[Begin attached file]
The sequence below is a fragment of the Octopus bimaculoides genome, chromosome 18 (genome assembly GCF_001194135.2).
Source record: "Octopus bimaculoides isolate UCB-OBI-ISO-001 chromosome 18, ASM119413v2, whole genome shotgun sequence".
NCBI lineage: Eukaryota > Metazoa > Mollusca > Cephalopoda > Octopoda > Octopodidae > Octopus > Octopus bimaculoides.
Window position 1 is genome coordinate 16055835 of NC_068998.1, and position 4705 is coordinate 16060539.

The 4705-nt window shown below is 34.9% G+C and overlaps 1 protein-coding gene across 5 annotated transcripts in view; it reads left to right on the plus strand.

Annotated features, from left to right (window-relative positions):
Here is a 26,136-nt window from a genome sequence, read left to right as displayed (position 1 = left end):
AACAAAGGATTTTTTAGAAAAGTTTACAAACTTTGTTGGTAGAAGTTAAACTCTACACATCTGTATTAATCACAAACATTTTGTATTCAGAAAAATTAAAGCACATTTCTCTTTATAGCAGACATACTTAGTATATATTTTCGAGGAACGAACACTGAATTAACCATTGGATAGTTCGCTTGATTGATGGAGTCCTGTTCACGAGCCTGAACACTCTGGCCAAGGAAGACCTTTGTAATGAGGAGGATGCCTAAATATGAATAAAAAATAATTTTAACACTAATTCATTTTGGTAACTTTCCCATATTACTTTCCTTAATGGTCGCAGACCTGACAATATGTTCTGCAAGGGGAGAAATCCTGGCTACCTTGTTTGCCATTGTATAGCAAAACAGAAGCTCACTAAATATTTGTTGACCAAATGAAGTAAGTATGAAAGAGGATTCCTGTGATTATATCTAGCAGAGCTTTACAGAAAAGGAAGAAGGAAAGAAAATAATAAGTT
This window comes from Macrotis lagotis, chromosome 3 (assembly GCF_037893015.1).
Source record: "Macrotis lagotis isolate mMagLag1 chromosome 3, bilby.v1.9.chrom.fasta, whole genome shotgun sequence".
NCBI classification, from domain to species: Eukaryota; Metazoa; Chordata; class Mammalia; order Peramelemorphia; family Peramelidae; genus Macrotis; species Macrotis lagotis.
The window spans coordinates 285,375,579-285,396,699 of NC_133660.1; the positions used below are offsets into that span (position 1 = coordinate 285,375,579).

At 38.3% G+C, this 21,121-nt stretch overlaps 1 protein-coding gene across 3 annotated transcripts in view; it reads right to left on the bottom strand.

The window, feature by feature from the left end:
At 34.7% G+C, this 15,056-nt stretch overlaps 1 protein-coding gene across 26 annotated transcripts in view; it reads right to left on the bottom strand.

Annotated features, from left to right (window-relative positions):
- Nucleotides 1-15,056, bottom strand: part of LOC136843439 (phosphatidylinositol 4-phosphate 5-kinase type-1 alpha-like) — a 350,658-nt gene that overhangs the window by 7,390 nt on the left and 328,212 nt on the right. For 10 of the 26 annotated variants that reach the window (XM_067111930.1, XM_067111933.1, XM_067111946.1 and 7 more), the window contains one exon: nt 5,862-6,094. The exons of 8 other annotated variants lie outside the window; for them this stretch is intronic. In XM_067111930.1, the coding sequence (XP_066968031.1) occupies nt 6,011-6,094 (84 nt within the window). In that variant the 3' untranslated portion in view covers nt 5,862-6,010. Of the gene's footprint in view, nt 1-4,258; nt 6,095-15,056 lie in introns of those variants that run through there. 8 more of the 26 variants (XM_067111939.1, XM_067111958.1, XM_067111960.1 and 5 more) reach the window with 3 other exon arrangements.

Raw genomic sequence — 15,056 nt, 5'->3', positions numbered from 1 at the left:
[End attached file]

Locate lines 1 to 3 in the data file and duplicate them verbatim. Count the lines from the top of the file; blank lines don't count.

The sequence below is a fragment of the Octopus bimaculoides genome, chromosome 18 (genome assembly GCF_001194135.2).
Source record: "Octopus bimaculoides isolate UCB-OBI-ISO-001 chromosome 18, ASM119413v2, whole genome shotgun sequence".
NCBI lineage: Eukaryota > Metazoa > Mollusca > Cephalopoda > Octopoda > Octopodidae > Octopus > Octopus bimaculoides.